The jatropha evergreen shrub is beloved for its vibrant flowers. The jatropha is a small tree whose bright red flowers attract hummingbirds and butterflies to the gardens in which they grow.
They are hardy plants with the unique ability to be shaped and pruned, making them ideal for the home landscape.
To properly prune a jatropha plant after transplanting, follow the tips below.
The jatropha plant is a perennial evergreen shrub or small tree that is native to tropical regions. Perennial plants will grow and flower year-round.
It began growing and thriving in West Indies before gaining popularity in the United States, particularly throughout Florida.
Its attraction is largely due to its dark green leaves and bright red star-shaped flower blooms. These flowers have also garnered the plant’s nicknames:
- Spicy jatropha
The most popular variety in Florida is the jatropha integerrima, but many varieties thrive throughout warm climates.
The jatropha plant is unique as it has multiple trunks and numerous slender stems. This makes it an excellent candidate for creative pruning and shaping.
The jatropha varieties thrive in well-draining soil and require partial to full sunlight.
When these conditions are met, the dark green leaves will grow, and the tree can mature to 10-12 feet in height at a moderate growth rate.
These trees, if not pruned, can also reach a spread (horizontal growth) of up to 10-15 feet.
These plants are not picky about soil variety and are relatively low maintenance and drought tolerant.
They require regular watering during the growing season, spring through summer, and less during the dormant season.
If you wish to use a mild fertilizer, it is best to apply this during the growing season.
How to Transplant
Before transplanting jatropha, it is important to ensure the plant is prepared for the shift.
Transplanting often leads to trauma and stress in plants, so proper preparation is key to help minimize the shock.
When choosing which tree to transplant, it is best to use a young, healthy plant so it can recover from the shock of the move.
Before the transplant, water the tree daily for two to three days. The roots will be more prepared to thrive in a new environment if they remain wet.
It is important to tie up the branches before beginning the move to protect the leaves and branches. This will help minimize breakage and injuries to the plant.
Mark a chalk spot on the trunk on one side, so the plant is oriented in the same direction once moved. This will also help ensure its health and adapting to the new location.
The next step is to begin digging to break up the root system.
Dig around the plant and ensure the depth is between 15-24 inches to capture and sever the entire root system so you can pull it from the ground.
The exposed root ball should be two thirds the size of the canopy spread (the radius of the shadow of the tree).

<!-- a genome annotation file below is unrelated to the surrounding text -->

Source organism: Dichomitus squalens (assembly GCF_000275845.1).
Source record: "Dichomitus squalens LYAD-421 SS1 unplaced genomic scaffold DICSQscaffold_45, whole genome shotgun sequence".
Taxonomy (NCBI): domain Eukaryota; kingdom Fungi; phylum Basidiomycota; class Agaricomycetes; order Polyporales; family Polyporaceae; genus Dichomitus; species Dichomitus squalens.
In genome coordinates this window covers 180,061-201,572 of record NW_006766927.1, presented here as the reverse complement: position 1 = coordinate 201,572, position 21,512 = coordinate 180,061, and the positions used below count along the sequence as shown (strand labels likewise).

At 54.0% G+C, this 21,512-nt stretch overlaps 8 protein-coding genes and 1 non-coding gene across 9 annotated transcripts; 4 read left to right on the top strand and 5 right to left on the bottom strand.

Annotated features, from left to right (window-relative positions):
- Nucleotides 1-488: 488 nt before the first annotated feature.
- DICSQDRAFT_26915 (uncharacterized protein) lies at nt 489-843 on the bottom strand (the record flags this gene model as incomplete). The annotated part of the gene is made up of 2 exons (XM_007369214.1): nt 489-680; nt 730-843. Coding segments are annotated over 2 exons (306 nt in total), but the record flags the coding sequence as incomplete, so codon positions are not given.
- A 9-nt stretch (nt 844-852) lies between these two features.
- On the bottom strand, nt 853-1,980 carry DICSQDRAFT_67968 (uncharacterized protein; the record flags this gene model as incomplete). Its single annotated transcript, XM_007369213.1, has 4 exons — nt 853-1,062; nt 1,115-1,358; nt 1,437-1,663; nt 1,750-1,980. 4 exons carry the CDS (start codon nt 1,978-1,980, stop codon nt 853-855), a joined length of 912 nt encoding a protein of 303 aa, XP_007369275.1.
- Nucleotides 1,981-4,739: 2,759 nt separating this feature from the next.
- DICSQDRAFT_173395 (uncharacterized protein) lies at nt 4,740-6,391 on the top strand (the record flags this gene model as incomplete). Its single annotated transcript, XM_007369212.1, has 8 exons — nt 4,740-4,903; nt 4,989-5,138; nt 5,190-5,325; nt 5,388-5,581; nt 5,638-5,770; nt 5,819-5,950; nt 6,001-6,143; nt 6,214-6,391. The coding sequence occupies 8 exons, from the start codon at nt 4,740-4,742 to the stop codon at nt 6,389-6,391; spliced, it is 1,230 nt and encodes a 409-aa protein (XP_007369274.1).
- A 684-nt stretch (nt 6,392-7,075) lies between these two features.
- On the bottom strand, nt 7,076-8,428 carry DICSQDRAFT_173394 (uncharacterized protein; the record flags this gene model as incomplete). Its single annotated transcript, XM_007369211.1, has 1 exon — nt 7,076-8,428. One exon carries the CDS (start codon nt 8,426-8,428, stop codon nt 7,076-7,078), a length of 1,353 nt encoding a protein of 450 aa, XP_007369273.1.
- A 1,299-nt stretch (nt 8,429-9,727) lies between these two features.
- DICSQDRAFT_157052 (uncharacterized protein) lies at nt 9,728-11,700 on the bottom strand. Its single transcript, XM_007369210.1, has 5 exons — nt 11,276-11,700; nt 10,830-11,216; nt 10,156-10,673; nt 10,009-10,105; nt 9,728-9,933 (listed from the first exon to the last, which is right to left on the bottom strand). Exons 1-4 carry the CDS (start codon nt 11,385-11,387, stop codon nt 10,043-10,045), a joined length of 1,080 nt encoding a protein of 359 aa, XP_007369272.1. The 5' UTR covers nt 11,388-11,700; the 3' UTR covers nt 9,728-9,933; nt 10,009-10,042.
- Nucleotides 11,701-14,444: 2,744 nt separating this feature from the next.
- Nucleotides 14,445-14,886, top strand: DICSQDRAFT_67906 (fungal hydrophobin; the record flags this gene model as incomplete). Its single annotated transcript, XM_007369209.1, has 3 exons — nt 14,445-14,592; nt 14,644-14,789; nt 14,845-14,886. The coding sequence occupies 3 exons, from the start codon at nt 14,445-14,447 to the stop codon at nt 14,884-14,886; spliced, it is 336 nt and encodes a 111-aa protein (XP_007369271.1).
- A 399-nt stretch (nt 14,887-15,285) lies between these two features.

This will ensure the maximum capture of the roots to allow for growth in its new site.
Carefully dig underneath the roots to lift the plant, and cut any large roots to separate from the soil.
When transporting the jatropha to its new location, you can place it on a tarp or in a wheelbarrow to minimize damage.
In the new planting location, dig a hole two times larger than the root ball you created.
This extra space will loosen the soil and allow for the root system to expand as it grows.
Thoroughly water the hole before planting.
Using the root’s chalk mark as guidance, place the jatropha in the new hole, aligned in the same direction as the previous growth.
Fill in this hole with soil halfway. Pack or tamper it down, and add more water. Fill up the hole with soil, tamper again, and water again.
Ensure there is plenty of water to reach the root system.
For the next two weeks, water the tree daily. Then, taper off the watering slowly as the plant establishes, approximately two weeks, eventually watering once or twice a week.
It is also advised to add mulch around the base of the tree to keep it moist.
The jatropha tree tends to respond well to pruning. Because of its multiple trunks and variegated branches, typical pruning can occur any time of the year.
However, it is best to avoid major pruning during the winter season.
Pruning for a newly transplanted jatropha is slightly different.
It is acceptable to prune any damage, breakage, or struggling leaves or branches when initially planted.
Keep this pruning to a minimum, and look primarily for cosmetic damage or anything that might hinder the plant’s successful growth.
Transplantation is a shocking experience for any plant.
According to arboretums, trees can lose as much as 90% of their root systems when transplanted.
Because of this shock and stress, it is best to establish the tree before conducting any major structural pruning.
For most trees, approximately one year of growth for every inch of the tree diameter is necessary for proper recovery and preparation for pruning.
After waiting the required amount of time, and once the jatropha has established itself more permanently, functional and decorative pruning can begin.
The same precautions should also be taken if interested in pruning jatropha that has been propagated.
The propagations will take 7-10 days to establish root systems but will still require years to develop and fully prepare for any pruning.
Take precautions when trimming and pruning any variety of jatropha.
When the stems of the plant are cut, they produce a white, milky sap.
This sap can be irritating to sensitive skin and toxic if ingested.
Keep trimmings and plants out of reach of small children and household pets.